Why Only Button the Top Button?
Admittedly, it’s an odd standard. Why have a button that’s never supposed to be buttoned in the first place? Finding the answer requires a brief dive into history.
Edward VII was the King of the United Kingdom between 1901 and 1911, a timeline that coincides with the introduction of “the lounge suit,” the precursor to the modern business suit. The King was on the stouter side, and as a result he always left the bottom button of his suit jackets undone. His courtiers began to imitate it, and soon the trend was set.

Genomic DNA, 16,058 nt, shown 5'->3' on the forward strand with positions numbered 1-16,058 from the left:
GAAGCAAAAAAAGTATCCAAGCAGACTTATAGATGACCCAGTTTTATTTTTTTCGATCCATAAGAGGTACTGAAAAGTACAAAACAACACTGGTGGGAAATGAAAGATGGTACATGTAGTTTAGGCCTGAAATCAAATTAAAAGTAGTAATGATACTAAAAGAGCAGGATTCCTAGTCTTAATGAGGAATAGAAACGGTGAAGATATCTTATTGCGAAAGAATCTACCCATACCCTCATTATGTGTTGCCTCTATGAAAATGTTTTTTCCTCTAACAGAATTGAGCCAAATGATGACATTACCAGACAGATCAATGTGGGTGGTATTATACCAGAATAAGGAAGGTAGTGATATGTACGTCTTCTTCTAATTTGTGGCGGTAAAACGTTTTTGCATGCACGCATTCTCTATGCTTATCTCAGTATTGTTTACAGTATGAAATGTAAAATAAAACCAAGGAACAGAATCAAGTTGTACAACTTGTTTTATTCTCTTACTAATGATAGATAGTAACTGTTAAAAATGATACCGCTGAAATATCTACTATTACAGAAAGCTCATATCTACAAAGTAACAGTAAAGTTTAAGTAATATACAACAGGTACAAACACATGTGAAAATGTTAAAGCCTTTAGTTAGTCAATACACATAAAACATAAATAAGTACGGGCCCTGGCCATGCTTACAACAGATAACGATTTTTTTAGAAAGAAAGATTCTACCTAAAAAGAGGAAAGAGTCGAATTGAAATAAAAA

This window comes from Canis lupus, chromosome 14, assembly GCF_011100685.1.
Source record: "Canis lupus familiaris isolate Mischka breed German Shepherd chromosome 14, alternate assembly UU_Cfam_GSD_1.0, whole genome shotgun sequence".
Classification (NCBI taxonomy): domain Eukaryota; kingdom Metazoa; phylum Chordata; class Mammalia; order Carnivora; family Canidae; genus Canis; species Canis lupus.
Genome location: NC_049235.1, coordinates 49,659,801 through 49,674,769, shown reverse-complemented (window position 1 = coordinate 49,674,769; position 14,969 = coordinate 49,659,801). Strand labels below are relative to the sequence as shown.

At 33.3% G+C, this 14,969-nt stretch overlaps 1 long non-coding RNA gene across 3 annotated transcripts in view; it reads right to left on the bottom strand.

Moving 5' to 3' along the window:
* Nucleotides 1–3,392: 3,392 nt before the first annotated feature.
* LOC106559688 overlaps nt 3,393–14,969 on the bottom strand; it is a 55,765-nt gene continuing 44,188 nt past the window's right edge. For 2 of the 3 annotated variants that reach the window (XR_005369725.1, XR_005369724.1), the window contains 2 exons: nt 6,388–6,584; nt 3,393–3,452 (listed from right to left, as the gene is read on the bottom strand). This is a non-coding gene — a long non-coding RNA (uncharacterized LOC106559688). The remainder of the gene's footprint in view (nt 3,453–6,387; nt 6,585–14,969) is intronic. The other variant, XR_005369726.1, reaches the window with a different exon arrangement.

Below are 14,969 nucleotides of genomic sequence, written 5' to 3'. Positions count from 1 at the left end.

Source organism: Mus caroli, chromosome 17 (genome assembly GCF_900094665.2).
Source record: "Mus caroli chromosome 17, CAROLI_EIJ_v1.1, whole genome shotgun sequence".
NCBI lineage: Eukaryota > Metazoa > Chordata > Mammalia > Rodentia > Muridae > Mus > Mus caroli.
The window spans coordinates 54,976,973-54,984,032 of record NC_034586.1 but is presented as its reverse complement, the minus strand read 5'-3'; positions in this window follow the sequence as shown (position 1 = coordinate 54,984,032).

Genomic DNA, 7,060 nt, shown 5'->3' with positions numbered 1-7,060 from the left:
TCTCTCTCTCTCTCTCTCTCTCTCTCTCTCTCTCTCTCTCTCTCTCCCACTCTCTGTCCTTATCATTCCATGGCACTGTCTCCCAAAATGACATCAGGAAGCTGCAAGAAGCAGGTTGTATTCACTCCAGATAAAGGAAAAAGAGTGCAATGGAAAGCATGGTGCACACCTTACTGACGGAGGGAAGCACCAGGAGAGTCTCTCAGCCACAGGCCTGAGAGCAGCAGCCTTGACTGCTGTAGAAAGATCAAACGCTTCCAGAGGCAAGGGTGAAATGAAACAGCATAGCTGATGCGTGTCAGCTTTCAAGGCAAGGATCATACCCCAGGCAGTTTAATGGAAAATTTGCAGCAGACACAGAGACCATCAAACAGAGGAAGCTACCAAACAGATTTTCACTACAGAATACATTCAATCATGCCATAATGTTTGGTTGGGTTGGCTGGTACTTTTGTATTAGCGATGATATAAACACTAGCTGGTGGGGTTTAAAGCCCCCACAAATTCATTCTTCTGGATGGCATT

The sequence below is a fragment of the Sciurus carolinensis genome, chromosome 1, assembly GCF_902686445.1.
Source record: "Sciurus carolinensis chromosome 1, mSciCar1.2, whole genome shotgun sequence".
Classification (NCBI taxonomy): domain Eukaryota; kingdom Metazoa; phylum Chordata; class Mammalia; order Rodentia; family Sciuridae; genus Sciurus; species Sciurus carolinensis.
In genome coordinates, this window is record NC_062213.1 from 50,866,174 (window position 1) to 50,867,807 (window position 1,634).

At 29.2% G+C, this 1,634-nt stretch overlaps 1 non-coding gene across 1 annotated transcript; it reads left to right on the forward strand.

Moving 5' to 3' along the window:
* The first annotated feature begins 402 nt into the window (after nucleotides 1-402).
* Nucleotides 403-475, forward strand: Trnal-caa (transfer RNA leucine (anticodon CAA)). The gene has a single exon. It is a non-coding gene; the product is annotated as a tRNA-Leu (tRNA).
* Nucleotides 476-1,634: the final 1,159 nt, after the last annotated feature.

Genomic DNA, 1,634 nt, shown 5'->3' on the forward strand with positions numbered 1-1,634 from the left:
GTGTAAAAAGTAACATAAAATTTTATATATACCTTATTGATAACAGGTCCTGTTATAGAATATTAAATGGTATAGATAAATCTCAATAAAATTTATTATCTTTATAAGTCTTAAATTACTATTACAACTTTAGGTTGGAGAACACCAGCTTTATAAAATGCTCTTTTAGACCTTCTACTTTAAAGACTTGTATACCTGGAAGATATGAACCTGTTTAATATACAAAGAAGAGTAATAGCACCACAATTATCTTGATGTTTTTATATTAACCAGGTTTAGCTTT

Men today don’t need to consider a monarch’s personal style when getting dressed, but gradually jackets were designed with the idea that only the top button (or for a three-button jacket, the top and middle) would be buttoned. As a result, buttoning that bottom button may cause the jacket to appear tight around the hips, making the wearer look heavier as a result. It also diminishes the inverted “V” that forms at the bottom of the jacket when the top button is buttoned, throwing it out of harmony with the upright “V” above it.
If there’s ever an exception to the rule, it’s if you happen to be outdoors in the freezing cold without another layer of clothing. However, a warm topcoat can take care of that problem much more effectively.